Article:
TV on DVD is the best thing to happen to DVDs. I know that there is talk of the 50 GB blue ray technology completely taking over and revolutionizing the medium(and it probably will) but this isn’t what I am talking about. Rather, I am talking about TV. The box that has been in your home your whole life. Before there was Tivo, before there even VCRs...when it was just “the tube” in your home and you watched it. DVD’s capture this without even realizing what they are doing. “Kung Fu” is such a huge part of the lexicon. It is so important. It is right up there with other shows like “Bonanza” and “Gunsmoke”. Caine is very much like the Michael Landon character from “Highway to Heaven”. He comes into a situation and he effects it. He is an immovable object. Someone who isn’t easily swayed or deterred. When we watch him, we are watching idealized versions of ourselves. Maybe versions we could never be.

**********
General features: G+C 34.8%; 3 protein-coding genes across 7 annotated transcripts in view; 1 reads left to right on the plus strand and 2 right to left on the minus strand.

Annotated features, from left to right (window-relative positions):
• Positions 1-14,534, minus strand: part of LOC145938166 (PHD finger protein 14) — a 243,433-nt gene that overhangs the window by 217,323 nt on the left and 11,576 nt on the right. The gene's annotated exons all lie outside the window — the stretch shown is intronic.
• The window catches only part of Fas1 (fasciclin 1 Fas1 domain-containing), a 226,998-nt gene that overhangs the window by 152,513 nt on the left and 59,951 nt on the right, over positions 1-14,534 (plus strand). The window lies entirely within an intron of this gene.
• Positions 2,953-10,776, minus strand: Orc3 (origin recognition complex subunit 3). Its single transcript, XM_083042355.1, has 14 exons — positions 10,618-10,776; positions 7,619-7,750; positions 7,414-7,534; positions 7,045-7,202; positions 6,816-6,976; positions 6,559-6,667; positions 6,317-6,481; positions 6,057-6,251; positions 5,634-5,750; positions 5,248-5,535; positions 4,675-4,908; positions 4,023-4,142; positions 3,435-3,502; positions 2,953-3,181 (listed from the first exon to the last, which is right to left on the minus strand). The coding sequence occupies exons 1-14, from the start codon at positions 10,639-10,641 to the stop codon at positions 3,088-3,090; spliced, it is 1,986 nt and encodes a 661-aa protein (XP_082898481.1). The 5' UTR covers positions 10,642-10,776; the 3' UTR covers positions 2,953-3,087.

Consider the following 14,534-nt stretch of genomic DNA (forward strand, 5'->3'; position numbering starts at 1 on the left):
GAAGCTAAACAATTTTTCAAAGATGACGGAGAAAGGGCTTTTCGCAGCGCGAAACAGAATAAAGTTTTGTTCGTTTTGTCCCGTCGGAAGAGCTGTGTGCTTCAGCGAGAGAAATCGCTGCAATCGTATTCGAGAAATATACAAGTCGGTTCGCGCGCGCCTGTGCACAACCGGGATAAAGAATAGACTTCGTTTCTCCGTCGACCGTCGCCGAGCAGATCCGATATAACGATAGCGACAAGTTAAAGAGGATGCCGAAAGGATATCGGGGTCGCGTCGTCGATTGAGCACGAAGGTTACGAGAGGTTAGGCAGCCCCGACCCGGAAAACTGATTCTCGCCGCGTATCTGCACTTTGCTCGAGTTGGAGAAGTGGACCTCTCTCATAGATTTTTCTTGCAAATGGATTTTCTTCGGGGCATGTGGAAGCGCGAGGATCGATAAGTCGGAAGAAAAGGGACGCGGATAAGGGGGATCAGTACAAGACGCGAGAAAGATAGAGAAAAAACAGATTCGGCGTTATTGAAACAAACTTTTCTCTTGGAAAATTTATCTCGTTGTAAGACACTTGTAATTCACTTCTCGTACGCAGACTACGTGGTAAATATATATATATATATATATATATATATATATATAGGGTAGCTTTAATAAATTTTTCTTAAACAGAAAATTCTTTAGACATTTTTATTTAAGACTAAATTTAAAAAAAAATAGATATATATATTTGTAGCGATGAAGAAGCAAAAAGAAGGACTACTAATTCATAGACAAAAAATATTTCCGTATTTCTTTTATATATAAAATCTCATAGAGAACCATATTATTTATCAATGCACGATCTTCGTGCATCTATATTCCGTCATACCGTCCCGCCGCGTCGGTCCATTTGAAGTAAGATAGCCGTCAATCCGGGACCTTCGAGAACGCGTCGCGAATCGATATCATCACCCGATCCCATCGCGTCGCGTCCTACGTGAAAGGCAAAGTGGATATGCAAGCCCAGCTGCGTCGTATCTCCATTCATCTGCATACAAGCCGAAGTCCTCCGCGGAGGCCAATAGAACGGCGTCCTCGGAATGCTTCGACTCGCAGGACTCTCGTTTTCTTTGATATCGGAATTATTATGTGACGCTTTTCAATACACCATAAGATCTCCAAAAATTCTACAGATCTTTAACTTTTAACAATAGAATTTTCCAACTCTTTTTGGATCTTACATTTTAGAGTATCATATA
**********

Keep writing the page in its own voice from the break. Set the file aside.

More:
Kung Fu: The Complete Second Season is everything that’s great about the DVD format. It is a simply laid out DVD, with enough content to give the viewer hours of enjoyment. It keeps things simple(like the Caine character) and even expands on the character by allowing Carradine to comment on a couple of episodes. I had never watched as much “Kung Fu” as I had before this DVD boxset was given to me, but I feel like I have been let on a secret. I know what the excitement has been about. I know why the character of Caine is revered by many.

To quote Master Kan, ”If we have the wisdom to learn, all may teach us their virtues.”